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Parent Circumstances surrounding the "confessions" of the Doolittle flyers
Date 16 September 1947
Language English
Collection Tavenner Papers & IMTFE Official Records
Box Box 5
Folder General Memoranda and Reports from September 1947
Repository University of Virginia Law Library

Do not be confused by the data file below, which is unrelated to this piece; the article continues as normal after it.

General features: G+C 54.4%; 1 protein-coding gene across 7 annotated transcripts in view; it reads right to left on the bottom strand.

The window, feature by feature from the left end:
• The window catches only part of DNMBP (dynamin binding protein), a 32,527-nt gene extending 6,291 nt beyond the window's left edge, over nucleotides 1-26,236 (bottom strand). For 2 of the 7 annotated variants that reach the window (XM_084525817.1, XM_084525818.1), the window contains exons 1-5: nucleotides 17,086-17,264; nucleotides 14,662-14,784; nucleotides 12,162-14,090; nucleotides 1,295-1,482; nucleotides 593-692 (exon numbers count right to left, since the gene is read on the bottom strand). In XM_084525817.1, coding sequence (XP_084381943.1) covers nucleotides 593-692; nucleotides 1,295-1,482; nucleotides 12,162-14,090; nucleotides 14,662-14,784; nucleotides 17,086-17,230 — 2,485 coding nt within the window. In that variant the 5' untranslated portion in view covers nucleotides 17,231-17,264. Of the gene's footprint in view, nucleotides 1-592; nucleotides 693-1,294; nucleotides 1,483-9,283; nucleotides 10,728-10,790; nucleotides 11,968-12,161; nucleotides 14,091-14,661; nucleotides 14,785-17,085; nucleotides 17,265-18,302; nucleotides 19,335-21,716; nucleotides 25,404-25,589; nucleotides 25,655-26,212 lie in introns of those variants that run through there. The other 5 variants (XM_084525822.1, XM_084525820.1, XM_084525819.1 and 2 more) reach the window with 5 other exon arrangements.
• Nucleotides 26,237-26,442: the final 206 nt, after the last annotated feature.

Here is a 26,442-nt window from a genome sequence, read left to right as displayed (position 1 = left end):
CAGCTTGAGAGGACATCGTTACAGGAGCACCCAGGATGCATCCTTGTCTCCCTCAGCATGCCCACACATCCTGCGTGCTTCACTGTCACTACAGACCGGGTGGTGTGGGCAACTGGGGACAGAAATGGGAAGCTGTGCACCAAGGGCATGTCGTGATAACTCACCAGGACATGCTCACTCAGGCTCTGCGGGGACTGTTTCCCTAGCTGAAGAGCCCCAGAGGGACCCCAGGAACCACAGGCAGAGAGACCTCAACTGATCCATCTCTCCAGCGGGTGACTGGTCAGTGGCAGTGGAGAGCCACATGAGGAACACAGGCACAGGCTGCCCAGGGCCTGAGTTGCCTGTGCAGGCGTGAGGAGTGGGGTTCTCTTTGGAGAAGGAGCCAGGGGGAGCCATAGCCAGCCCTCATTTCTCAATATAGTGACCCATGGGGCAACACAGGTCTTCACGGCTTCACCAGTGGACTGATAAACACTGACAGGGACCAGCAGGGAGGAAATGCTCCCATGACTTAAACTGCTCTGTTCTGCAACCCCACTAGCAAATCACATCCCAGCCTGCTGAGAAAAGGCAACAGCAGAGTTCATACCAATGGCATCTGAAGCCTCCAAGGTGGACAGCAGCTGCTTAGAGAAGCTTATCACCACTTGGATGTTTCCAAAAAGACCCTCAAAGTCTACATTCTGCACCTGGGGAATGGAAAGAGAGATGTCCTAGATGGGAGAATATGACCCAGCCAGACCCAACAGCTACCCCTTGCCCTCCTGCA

About their mission, etc. They later signed papers which were not read back to them but which they were told or led to believe at the time, only contained statements about their families, the military targets they had assigned to them on their mission, etc. They were not given copies of these statements. These statements did not contain admissions on the part of the fliers that they had ever bombed schools or churches (R 61, 62). Some evidence of the defense indicates otherwise.?Ç¥ (pp. 10, 11) ?Ç£At the time of their transfer from Bridge House Jail to Kiangwan on 28 August 1942 all of the fliers were weak and underweight and Lieutenant Hallmark was still very ill (R 64). On arriving they were assembled in a room before some Japanese officers which assembly they later learned was supposed to have been their court-martial trial. There were several Japanese officers present. ****The fliers were simply asked a few questions about their life histories, their schooling and training (R 65). After they answered, one of the Japanese stood up and read from a manuscript in Japanese. The fliers made no other statement (R 66). There was an interpreter present but he did not interpret anything except the fliers?ÇÖ names, rank, etc. He did not make any attempt to interpret anything else. The proceedings were very short. IT lasted about two hours at the very most (R 67, 326, 381, 404). The fliers were not told it was a trial; they were not charged or advised of any charges against them; they were not given any opportunity to plead, either guilty or not guilty; they were not asked, nor did they say anything about bombing Japan (R 66, 67). No witnesses appeared at the proceedings; the fliers themselves did not see any of the statements utilized by the court that they had previously had made at Tokyo; they were not represented by counsel; no reporter was present; and to their knowledge no evidence was presented against them (R 66-67; 323, 326, 381, 382, 384; pp. 27, 28, Pros. Trans. Ex. #21). (pp. 12, 13) In discussing the Defense contention that ?Ç£documentary evidence consisting of at least the girst of the air raid damage reports from Tokyo was introduced and that the fliers?ÇÖ confessions made to the Tokyo Gendarmerie allegedly admitting attacks on non-military targets were read to the court?Ç¥ (R 319, 323, 383, 393, 402), the summary states: -3-